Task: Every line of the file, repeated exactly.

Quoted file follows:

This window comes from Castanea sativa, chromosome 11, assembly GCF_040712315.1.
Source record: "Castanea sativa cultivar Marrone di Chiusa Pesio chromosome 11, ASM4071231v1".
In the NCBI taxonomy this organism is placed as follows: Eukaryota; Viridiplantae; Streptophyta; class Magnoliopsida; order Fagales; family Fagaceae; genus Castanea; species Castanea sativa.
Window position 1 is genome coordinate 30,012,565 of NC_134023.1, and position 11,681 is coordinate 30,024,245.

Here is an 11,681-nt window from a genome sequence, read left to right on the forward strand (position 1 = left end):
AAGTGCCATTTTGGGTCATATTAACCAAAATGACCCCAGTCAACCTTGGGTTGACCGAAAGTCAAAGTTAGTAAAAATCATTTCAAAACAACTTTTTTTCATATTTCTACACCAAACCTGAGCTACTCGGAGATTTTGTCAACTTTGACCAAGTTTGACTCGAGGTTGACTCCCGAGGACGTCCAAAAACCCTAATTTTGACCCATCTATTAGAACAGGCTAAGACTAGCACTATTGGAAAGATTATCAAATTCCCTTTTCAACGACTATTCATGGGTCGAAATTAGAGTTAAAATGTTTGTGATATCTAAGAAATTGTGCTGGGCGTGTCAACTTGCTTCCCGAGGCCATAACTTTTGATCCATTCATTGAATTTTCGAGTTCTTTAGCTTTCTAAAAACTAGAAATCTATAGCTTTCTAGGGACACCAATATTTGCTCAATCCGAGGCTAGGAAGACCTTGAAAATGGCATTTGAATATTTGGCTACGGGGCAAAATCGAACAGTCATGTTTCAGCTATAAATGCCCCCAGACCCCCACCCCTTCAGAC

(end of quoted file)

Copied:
This window comes from Castanea sativa, chromosome 11, assembly GCF_040712315.1.
Source record: "Castanea sativa cultivar Marrone di Chiusa Pesio chromosome 11, ASM4071231v1".
In the NCBI taxonomy this organism is placed as follows: Eukaryota; Viridiplantae; Streptophyta; class Magnoliopsida; order Fagales; family Fagaceae; genus Castanea; species Castanea sativa.
Window position 1 is genome coordinate 30,012,565 of NC_134023.1, and position 11,681 is coordinate 30,024,245.

Here is an 11,681-nt window from a genome sequence, read left to right on the forward strand (position 1 = left end):
AAGTGCCATTTTGGGTCATATTAACCAAAATGACCCCAGTCAACCTTGGGTTGACCGAAAGTCAAAGTTAGTAAAAATCATTTCAAAACAACTTTTTTTCATATTTCTACACCAAACCTGAGCTACTCGGAGATTTTGTCAACTTTGACCAAGTTTGACTCGAGGTTGACTCCCGAGGACGTCCAAAAACCCTAATTTTGACCCATCTATTAGAACAGGCTAAGACTAGCACTATTGGAAAGATTATCAAATTCCCTTTTCAACGACTATTCATGGGTCGAAATTAGAGTTAAAATGTTTGTGATATCTAAGAAATTGTGCTGGGCGTGTCAACTTGCTTCCCGAGGCCATAACTTTTGATCCATTCATTGAATTTTCGAGTTCTTTAGCTTTCTAAAAACTAGAAATCTATAGCTTTCTAGGGACACCAATATTTGCTCAATCCGAGGCTAGGAAGACCTTGAAAATGGCATTTGAATATTTGGCTACGGGGCAAAATCGAACAGTCATGTTTCAGCTATAAATGCCCCCAGACCCCCACCCCTTCAGAC